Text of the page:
Friday, December 6, 2013

What happens when you post medical prices online?

You attract Canadians,

Smith knew that putting his prices online had been a great idea when Canadians began flying down to the SCO for treatment: “The first thing that happened once we started posting our prices online was the Canadians started showing up. They could pay $3,200 from Vancouver for a hernia operation to step out of line.” The line Smith refers to is Canada’s single-payer, government-run healthcare system, which boasts some of the longest wait times for surgical care in the Organisation for Economic Co-Operation and Development (OECD), the rich-country club. Smith contracts with a Canadian health broker specializing in finding wait-listed Canadians access to care and describes the high number of Canadians he sees as “fascinating because that’s the healthcare system that everybody in this town thinks we need.”

 and Americans with high-deductible plans:

Smith has also had success in appealing to people with high deductibles and to mid-sized companies in Oklahoma and North Texas. He has directly courted companies that feel that they are overpaying for their HMOs, asking CEOs, “Why would you be OK with paying $14,000 for a tonsillectomy across town for one of your employee’s children when we’ll do it for $2,900?” In response, many companies have moved their health plans to the SCO, offering to eliminate employee copayments for treatment on the condition that surgeries are performed at the SCO. As a result, one medium-sized bank in the region was able to drop its premiums by 10 percent. Smith’s corporate accounts have significantly improved his profitability: “In the last year, as a result of our outreach to CEOs of big companies, we are 40 percent busier than we were a year ago, and it’s primarily due to us posting these prices.”
HT:  Blake


  1. My company switched from traditional insurance to a Health Savings Plan a few years ago. I funded an account, and they essentially matched what I put in. I noticed that my visits to the doctor have decreased (my decision) and I now have a nice little bank account that I can use to pay for healthcare items I really need. Plus, it decreased the cost for my employer.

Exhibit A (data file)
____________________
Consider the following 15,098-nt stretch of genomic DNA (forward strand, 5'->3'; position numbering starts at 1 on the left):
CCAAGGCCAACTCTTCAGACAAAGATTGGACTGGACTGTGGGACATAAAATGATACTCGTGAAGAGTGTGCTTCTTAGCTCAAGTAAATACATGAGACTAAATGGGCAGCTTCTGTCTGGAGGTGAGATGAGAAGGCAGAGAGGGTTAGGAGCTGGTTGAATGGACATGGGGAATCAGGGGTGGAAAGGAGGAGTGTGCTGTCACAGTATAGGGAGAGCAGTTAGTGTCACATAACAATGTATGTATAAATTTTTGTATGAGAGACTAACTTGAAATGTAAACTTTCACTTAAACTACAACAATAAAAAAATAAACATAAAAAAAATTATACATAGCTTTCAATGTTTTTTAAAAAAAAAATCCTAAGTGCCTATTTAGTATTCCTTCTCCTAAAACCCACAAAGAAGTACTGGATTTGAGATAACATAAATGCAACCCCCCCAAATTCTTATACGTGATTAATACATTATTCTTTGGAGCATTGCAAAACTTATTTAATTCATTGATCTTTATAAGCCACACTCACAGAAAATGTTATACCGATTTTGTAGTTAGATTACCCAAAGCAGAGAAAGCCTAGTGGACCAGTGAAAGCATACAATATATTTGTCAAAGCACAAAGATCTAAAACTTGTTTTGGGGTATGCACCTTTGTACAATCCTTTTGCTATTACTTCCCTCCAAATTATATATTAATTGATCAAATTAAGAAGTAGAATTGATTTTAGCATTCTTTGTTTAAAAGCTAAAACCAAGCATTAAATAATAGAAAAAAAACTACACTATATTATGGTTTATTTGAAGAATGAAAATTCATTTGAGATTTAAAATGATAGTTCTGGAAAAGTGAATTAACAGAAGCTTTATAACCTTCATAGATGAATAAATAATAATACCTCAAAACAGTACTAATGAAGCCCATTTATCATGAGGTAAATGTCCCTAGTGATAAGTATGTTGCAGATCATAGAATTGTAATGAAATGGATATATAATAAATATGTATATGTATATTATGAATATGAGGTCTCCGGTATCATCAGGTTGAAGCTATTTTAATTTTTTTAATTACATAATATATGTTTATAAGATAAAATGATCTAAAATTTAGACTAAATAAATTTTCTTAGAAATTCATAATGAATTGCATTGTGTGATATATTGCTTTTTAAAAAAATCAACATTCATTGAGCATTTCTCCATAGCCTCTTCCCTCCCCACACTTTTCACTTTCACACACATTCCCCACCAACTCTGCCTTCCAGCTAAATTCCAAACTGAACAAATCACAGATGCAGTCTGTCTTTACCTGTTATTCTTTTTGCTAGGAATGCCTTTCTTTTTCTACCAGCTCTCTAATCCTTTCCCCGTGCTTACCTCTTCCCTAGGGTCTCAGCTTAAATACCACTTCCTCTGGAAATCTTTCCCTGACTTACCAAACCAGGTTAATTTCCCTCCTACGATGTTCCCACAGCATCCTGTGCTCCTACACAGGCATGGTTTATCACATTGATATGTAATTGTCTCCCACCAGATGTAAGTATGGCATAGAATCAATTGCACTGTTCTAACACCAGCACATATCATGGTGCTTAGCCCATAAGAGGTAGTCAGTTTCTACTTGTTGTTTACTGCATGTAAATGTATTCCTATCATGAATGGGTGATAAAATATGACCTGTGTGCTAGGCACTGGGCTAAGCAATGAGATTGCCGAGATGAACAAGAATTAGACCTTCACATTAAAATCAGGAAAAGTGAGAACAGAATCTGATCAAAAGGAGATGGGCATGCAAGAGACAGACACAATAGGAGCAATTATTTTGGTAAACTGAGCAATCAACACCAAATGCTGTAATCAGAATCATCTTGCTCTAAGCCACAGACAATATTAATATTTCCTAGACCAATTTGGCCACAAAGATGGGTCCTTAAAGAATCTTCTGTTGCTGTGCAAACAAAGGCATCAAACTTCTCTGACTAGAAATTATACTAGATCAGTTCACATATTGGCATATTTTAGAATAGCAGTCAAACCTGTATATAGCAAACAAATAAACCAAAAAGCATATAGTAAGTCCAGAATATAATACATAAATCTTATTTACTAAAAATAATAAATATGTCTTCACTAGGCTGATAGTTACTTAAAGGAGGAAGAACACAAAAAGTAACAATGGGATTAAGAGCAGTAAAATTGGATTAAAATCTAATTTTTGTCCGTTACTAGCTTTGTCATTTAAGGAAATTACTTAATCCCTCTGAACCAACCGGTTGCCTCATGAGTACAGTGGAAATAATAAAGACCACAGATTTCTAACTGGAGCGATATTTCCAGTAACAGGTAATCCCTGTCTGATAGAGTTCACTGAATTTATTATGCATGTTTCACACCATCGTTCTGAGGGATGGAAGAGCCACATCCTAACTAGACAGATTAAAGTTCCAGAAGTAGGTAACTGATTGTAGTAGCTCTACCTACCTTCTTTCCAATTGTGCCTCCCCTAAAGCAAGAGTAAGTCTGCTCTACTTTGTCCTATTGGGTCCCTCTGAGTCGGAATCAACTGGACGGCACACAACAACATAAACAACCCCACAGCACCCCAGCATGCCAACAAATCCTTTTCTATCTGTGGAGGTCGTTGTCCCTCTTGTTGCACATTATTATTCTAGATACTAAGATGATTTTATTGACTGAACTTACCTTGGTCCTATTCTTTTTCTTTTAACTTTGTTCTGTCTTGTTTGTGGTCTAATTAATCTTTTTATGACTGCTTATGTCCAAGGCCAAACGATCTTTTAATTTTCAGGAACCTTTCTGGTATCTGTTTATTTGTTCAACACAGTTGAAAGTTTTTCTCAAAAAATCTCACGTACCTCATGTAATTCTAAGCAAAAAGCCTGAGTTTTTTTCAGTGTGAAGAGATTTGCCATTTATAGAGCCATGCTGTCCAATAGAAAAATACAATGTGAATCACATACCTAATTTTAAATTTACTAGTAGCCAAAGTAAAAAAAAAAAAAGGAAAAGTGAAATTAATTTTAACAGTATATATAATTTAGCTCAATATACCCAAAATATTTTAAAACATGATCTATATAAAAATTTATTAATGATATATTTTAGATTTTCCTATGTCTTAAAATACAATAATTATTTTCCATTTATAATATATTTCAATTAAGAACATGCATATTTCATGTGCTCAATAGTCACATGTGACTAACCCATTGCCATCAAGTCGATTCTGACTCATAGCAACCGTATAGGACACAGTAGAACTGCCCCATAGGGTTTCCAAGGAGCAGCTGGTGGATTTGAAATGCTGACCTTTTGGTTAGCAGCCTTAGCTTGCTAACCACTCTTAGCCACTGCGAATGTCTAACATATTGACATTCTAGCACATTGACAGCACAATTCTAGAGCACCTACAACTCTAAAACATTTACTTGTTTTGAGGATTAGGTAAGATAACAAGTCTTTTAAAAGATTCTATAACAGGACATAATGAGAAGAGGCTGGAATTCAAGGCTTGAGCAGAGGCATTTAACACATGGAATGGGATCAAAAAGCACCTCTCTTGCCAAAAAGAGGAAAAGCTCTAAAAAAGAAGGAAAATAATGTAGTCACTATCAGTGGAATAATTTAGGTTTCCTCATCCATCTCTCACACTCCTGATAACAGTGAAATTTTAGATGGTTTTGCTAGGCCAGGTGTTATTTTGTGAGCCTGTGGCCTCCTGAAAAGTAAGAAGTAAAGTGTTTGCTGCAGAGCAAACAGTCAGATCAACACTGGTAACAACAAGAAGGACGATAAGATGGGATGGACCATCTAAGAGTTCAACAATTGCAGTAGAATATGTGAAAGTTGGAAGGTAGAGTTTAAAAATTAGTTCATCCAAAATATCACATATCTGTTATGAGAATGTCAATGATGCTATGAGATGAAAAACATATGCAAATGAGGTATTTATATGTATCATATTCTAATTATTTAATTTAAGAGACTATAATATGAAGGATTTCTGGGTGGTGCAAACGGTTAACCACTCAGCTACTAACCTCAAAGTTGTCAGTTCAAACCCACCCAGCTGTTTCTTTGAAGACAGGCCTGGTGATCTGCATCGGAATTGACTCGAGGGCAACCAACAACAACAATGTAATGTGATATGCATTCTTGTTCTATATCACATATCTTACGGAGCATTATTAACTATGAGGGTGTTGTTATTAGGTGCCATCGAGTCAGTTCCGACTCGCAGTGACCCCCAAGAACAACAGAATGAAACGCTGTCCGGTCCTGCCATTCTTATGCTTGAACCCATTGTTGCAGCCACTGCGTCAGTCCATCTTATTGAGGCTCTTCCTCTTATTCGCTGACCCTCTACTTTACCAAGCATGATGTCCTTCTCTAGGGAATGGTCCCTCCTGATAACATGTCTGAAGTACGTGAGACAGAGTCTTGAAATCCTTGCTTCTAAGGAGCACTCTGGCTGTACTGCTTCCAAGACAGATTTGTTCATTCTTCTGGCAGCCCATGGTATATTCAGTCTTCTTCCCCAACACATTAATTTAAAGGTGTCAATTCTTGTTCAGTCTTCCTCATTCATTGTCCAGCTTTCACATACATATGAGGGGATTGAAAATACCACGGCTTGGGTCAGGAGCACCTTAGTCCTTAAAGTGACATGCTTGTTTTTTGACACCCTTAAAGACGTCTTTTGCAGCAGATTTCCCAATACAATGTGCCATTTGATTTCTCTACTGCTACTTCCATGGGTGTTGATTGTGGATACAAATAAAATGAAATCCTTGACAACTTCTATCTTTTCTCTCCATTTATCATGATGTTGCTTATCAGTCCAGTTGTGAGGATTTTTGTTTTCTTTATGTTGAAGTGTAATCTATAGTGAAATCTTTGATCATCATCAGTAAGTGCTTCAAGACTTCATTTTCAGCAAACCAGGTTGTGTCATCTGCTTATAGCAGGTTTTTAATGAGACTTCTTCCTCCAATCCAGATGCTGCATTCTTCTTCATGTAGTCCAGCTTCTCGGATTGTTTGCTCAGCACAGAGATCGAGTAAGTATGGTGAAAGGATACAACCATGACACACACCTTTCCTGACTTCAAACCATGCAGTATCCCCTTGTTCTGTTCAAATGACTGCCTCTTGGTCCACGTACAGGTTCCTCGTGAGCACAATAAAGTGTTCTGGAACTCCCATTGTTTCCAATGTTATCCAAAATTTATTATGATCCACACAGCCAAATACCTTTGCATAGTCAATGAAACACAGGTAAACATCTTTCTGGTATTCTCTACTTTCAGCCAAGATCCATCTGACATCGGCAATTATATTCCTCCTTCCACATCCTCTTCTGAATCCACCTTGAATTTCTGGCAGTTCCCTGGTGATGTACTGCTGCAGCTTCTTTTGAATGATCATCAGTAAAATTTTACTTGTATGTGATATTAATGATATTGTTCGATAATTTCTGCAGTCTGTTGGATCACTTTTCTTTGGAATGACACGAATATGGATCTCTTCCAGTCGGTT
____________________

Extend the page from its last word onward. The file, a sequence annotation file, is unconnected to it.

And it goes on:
2. Can the U.S. and Canada create a market and trade? For some in Canada, health care is a low-valued use because of the waiting cost. By opening up health service in the U.S. for Canadians that would rather pay than wait, Smith moved the asset to a higher-value use. Conversely, can the U.S. send one American who cannot afford health care to Canada for every Canadian that comes to the U.S. for a health care purchase?

  3. there is a similar article here which is interesting: "Also fueling the trend is a little-known clause tucked into the health-care law that allows direct primary-care to count as ACA-compliant insurance, as long as it is bundled with a “wraparound” catastrophic medical policy to cover emergencies"

  4. My last boss was Canadian, and we discussed healthcare at length because of the introduction of Obamacare. Apparently it's not just surgical waiting times that are extremely long in Canada. He told me that anything from an MRI to getting test results read takes much longer, so Canadians could be a great segment for other types of healthcare providers to target.

  5. They have the same issue in Scotland with the NHS. Plus its nearly impossible to get a prescription.

  6. If a procedure is not available in Canada, their government often pays for care in the USA - factor that. A hernia is not often a life threatening emergency. MRI's are not often the best cost-effective diagnostic tools. Canadians live longer, healthier lives.